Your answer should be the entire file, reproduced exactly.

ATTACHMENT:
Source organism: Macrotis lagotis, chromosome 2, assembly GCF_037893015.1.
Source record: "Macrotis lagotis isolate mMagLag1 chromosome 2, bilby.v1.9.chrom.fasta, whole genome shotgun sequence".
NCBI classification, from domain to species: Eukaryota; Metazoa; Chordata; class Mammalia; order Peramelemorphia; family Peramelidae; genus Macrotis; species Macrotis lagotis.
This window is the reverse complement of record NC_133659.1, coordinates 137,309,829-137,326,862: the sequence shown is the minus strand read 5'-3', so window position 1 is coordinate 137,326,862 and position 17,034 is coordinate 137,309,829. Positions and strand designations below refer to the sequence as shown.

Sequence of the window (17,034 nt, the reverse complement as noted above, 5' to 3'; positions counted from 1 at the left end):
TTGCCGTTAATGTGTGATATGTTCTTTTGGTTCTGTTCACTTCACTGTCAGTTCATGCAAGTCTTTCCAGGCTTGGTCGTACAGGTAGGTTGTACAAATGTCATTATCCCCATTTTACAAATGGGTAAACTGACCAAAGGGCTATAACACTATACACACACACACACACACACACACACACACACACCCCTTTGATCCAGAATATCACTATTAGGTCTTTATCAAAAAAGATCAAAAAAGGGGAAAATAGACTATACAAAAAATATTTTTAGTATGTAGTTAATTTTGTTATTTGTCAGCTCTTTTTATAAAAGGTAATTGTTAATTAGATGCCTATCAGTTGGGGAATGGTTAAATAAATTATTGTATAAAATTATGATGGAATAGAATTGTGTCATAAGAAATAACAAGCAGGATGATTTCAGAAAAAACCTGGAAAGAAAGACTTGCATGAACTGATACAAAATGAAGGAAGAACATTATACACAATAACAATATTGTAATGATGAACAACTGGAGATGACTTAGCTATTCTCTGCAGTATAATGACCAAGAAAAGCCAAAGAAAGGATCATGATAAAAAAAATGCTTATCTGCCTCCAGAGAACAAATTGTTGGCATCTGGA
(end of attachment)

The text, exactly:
Source organism: Macrotis lagotis, chromosome 2, assembly GCF_037893015.1.
Source record: "Macrotis lagotis isolate mMagLag1 chromosome 2, bilby.v1.9.chrom.fasta, whole genome shotgun sequence".
NCBI classification, from domain to species: Eukaryota; Metazoa; Chordata; class Mammalia; order Peramelemorphia; family Peramelidae; genus Macrotis; species Macrotis lagotis.
This window is the reverse complement of record NC_133659.1, coordinates 137,309,829-137,326,862: the sequence shown is the minus strand read 5'-3', so window position 1 is coordinate 137,326,862 and position 17,034 is coordinate 137,309,829. Positions and strand designations below refer to the sequence as shown.

Sequence of the window (17,034 nt, the reverse complement as noted above, 5' to 3'; positions counted from 1 at the left end):
TTGCCGTTAATGTGTGATATGTTCTTTTGGTTCTGTTCACTTCACTGTCAGTTCATGCAAGTCTTTCCAGGCTTGGTCGTACAGGTAGGTTGTACAAATGTCATTATCCCCATTTTACAAATGGGTAAACTGACCAAAGGGCTATAACACTATACACACACACACACACACACACACACACACACACCCCTTTGATCCAGAATATCACTATTAGGTCTTTATCAAAAAAGATCAAAAAAGGGGAAAATAGACTATACAAAAAATATTTTTAGTATGTAGTTAATTTTGTTATTTGTCAGCTCTTTTTATAAAAGGTAATTGTTAATTAGATGCCTATCAGTTGGGGAATGGTTAAATAAATTATTGTATAAAATTATGATGGAATAGAATTGTGTCATAAGAAATAACAAGCAGGATGATTTCAGAAAAAACCTGGAAAGAAAGACTTGCATGAACTGATACAAAATGAAGGAAGAACATTATACACAATAACAATATTGTAATGATGAACAACTGGAGATGACTTAGCTATTCTCTGCAGTATAATGACCAAGAAAAGCCAAAGAAAGGATCATGATAAAAAAAATGCTTATCTGCCTCCAGAGAACAAATTGTTGGCATCTGGA